Prosecutors in Benton County began building their case today against Mauricio Torres, a Bella Vista man accused of killing his 6-year-old child, Isaiah Torres, in March 2015. Torres faces charges of capital murder and first-degree battery in connection to his son’s death. He has pleaded not guilty. The prosecution is seeking the death penalty.
Cathy Torres, the defendant’s wife, has also been charged with capital murder and first-degree battery. She will be tried separately.
Medics arrived at the Torres home on March 29, 2015 to find Isaiah Torres lying on the living room floor, unresponsive. In a police affidavit, the first responders said they saw “heavy bruising and … puncture wounds all about his body.” Dr. Franklin Mayhue at the Mercy Bella Vista emergency room tried and failed to revive the child and found “signs of blunt trauma to his head, trunk and extremities” and blood in his rectum, consistent with penetration by a hard object.
During opening statements today, prosecuting attorney Nathan Smith told the jury, composed of eight women and seven men, that Isaiah Torres suffered from chronic child abuse. “As the result of this abuse … he led an unfinished life,” said Smith. The prosecution claims that Torres knowingly killed his son, and that his son died as the result of a rape.
Defense attorney William James, Jr. denied these claims, saying that Torres was punishing his son, not knowingly trying to kill or rape him.
“Whatever they did, as despicable as it is, they didn’t do it knowing the child would die,” James told the jury during opening statements. James said that Torres inserted a stick into his son’s rectum as punishment, and while Isaiah was standing in the corner, Cathy Torres shoved him, which caused the stick to impale the child. That trauma led to internal injuries and sepsis.
The prosecution called to the witness stand two of Isaiah’s former kindergarten teachers from Bentonville’s Ambassadors for Christ Academy, Peri Heffernan and Hannah Welshenbaugh. Both had taken pictures that showed bruises on Isaiah, which were submitted as evidence. Heffernan testified that she had called the Arkansas Department of Human Services with her concerns about child abuse. However, the child welfare investigation that followed evidently did not find evidence to substantiate the claims of abuse, as the Arkansas Times reported in 2015.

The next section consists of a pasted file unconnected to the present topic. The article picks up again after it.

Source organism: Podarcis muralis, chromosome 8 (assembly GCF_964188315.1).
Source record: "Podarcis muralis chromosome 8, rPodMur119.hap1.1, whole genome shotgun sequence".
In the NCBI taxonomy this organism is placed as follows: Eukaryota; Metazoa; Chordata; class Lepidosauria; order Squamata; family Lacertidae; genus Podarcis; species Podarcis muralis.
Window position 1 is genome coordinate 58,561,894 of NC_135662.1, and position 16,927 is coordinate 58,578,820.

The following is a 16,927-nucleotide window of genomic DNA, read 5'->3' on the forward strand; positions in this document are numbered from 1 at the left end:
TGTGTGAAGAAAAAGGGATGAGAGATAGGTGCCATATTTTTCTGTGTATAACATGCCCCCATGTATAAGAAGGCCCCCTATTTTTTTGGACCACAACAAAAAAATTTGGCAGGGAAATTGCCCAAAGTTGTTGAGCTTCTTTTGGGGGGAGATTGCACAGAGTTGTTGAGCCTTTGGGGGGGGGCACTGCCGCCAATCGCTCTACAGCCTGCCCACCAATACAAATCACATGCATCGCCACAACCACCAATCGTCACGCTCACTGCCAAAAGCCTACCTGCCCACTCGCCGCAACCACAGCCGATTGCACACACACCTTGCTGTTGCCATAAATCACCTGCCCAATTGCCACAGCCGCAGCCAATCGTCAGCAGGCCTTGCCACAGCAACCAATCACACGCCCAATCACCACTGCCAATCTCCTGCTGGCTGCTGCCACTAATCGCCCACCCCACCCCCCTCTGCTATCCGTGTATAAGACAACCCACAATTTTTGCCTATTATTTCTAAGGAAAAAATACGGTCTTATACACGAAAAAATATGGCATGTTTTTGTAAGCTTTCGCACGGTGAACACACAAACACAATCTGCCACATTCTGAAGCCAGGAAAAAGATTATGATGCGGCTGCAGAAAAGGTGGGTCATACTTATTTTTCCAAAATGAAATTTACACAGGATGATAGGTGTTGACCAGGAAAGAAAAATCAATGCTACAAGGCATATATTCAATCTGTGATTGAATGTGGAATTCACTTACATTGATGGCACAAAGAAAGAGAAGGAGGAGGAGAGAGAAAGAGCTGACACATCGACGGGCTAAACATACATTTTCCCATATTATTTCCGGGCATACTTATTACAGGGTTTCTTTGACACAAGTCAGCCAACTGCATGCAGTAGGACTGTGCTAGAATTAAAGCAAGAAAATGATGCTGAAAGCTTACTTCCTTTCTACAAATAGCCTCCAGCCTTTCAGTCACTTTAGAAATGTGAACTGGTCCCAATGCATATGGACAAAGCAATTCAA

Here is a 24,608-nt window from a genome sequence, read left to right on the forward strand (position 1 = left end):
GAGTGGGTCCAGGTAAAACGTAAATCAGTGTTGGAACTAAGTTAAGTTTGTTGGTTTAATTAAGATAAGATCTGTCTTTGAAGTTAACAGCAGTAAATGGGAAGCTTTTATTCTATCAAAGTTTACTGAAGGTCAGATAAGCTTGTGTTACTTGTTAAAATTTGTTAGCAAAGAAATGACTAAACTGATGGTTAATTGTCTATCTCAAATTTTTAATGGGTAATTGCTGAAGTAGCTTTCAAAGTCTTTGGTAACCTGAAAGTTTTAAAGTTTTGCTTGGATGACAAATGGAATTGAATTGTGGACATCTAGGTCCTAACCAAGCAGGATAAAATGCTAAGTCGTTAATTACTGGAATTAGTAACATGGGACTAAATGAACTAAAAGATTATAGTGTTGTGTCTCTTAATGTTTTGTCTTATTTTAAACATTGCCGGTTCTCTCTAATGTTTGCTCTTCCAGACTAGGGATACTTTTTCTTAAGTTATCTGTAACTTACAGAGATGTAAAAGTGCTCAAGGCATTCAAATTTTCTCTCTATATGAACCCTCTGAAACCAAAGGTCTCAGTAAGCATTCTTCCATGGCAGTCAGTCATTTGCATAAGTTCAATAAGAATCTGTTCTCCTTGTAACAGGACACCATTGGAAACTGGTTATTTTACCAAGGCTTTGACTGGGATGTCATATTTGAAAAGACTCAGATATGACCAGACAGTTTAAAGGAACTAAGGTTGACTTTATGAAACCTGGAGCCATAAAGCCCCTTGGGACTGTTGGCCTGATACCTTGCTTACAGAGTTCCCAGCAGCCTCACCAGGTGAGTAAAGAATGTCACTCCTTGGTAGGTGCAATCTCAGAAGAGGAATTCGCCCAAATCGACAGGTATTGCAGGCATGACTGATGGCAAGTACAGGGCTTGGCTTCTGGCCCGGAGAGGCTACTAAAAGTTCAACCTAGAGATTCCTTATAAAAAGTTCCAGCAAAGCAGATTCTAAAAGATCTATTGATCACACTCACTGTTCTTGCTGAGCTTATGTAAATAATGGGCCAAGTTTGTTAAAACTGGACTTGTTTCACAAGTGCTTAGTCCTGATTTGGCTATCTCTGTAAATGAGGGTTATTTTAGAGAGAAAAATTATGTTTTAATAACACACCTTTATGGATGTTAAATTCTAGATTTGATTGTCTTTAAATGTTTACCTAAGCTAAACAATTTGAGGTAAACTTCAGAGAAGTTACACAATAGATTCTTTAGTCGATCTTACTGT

Heffernan said she never spoke with an investigator from DHS. When asked what she made of the fact that no one from DHS contacted her, she replied, “I just thought I was wrong about the whole thing.”
The prosecution also called to the witness stand Captain John Cottingham, a Bella Vista firefighter and one of the first responders to the 911 call placed by Cathy Torres on March 29, 2015, and Bella Vista police officer Justin Green, who was one of the responding officers after Cottingham notified the police of the extensive bruising on the boy’s body.
Dr. Mayhue, the emergency room doctor who tried to revive Isaiah, testified that when he told Mauricio and Cathy Torres that their son had died, “there was a complete lack of discernable emotion.” He said they just stared blankly at him. “I’ve never seen that happen before with the death of a child,” he said.
The prosecution then called Captain Tim Cook, lead investigator at the Bella Vista Police Department. Cook interviewed Mauricio Torres after he was arrested on April 6, 2015. The roughly two-and-a-half hour long interview was played for the jury. In it, Torres said his son suffered from aggression and that punishing him had become a family event – even Isaiah’s sisters partook in punishing the boy. Torres talked about how his father used to beat him and discussed his recent weight loss surgery. He admitted to chronic beatings, but denied knowing anything about a rape.
The prosecution told Judge Brad Karren that they intend on presenting two more recorded interviews of Mauricio Torres tomorrow. They also plan on calling a medical examiner and one of Isaiah Torres’ sisters to the witness stand.
Benjamin Hardy contributed to this report.